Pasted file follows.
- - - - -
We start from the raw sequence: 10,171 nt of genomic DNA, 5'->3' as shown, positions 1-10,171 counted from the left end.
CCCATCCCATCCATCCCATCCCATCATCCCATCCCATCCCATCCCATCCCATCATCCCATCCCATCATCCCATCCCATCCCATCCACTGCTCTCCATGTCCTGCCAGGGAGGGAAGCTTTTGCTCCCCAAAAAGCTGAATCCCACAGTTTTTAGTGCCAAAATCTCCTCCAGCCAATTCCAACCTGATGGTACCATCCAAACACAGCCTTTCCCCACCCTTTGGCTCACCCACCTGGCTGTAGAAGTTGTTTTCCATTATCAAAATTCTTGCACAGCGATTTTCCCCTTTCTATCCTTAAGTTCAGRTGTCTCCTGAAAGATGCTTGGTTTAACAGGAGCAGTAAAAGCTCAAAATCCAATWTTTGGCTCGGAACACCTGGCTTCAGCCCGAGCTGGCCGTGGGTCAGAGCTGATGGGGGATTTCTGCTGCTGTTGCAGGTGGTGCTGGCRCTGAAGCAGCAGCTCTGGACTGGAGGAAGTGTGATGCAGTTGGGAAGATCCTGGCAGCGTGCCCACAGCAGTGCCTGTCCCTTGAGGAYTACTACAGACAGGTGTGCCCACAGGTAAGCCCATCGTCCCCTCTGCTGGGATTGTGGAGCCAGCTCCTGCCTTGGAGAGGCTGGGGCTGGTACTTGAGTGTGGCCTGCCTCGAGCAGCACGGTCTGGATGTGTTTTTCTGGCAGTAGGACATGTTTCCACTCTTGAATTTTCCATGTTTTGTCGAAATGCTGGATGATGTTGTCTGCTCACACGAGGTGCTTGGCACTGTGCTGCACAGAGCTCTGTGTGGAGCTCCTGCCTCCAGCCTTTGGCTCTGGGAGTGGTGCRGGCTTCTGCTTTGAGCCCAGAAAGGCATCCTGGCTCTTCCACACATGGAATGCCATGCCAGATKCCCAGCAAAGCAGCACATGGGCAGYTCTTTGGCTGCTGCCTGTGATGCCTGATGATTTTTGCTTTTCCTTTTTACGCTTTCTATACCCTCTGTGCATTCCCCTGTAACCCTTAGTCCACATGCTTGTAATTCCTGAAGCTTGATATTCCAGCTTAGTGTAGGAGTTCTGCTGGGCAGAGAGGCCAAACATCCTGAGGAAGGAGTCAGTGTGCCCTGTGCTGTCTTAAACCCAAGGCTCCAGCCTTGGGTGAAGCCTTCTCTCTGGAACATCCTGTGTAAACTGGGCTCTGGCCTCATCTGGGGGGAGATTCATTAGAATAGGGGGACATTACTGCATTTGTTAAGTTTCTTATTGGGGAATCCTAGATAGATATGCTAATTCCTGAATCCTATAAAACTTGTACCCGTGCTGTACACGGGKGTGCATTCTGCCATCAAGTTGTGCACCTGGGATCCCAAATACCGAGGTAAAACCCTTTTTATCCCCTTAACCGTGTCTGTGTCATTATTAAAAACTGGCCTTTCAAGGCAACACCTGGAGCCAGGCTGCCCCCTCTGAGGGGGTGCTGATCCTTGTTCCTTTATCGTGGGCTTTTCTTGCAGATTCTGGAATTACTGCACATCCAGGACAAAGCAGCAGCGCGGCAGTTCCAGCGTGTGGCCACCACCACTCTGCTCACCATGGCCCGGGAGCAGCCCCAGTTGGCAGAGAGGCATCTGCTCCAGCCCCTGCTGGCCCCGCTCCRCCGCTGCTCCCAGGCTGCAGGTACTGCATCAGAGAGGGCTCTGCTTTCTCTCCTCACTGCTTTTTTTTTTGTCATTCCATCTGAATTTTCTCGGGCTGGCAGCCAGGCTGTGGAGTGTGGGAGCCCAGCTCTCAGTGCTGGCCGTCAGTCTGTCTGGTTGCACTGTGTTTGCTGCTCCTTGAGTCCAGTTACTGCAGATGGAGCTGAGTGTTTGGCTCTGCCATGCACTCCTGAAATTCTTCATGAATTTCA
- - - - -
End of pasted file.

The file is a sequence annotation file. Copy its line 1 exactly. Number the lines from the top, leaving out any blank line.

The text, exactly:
We start from the raw sequence: 10,171 nt of genomic DNA, 5'->3' as shown, positions 1-10,171 counted from the left end.